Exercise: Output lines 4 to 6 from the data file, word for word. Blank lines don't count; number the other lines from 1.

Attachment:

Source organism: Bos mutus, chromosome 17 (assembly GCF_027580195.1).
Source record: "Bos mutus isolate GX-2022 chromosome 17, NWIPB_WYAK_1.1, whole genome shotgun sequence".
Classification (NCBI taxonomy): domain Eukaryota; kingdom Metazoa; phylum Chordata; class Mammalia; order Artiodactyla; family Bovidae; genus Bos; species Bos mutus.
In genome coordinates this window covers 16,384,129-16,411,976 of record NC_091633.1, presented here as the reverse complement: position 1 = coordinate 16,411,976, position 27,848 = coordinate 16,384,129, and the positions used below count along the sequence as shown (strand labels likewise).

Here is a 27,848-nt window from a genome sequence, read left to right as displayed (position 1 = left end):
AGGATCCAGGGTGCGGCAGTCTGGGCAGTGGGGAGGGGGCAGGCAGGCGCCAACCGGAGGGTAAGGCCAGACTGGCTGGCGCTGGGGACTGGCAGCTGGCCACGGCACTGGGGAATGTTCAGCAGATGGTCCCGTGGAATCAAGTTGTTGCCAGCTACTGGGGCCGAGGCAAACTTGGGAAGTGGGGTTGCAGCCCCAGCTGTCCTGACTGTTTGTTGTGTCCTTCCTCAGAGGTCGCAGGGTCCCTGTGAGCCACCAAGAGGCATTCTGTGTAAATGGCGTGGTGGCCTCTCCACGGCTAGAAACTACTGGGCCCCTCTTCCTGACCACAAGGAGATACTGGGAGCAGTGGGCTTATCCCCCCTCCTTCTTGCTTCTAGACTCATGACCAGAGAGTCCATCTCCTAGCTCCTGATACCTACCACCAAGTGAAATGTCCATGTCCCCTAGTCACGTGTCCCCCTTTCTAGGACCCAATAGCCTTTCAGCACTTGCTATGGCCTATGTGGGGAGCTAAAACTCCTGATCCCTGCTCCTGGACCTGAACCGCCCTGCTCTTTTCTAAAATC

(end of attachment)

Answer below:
In genome coordinates this window covers 16,384,129-16,411,976 of record NC_091633.1, presented here as the reverse complement: position 1 = coordinate 16,411,976, position 27,848 = coordinate 16,384,129, and the positions used below count along the sequence as shown (strand labels likewise).

Here is a 27,848-nt window from a genome sequence, read left to right as displayed (position 1 = left end):
AGGATCCAGGGTGCGGCAGTCTGGGCAGTGGGGAGGGGGCAGGCAGGCGCCAACCGGAGGGTAAGGCCAGACTGGCTGGCGCTGGGGACTGGCAGCTGGCCACGGCACTGGGGAATGTTCAGCAGATGGTCCCGTGGAATCAAGTTGTTGCCAGCTACTGGGGCCGAGGCAAACTTGGGAAGTGGGGTTGCAGCCCCAGCTGTCCTGACTGTTTGTTGTGTCCTTCCTCAGAGGTCGCAGGGTCCCTGTGAGCCACCAAGAGGCATTCTGTGTAAATGGCGTGGTGGCCTCTCCACGGCTAGAAACTACTGGGCCCCTCTTCCTGACCACAAGGAGATACTGGGAGCAGTGGGCTTATCCCCCCTCCTTCTTGCTTCTAGACTCATGACCAGAGAGTCCATCTCCTAGCTCCTGATACCTACCACCAAGTGAAATGTCCATGTCCCCTAGTCACGTGTCCCCCTTTCTAGGACCCAATAGCCTTTCAGCACTTGCTATGGCCTATGTGGGGAGCTAAAACTCCTGATCCCTGCTCCTGGACCTGAACCGCCCTGCTCTTTTCTAAAATC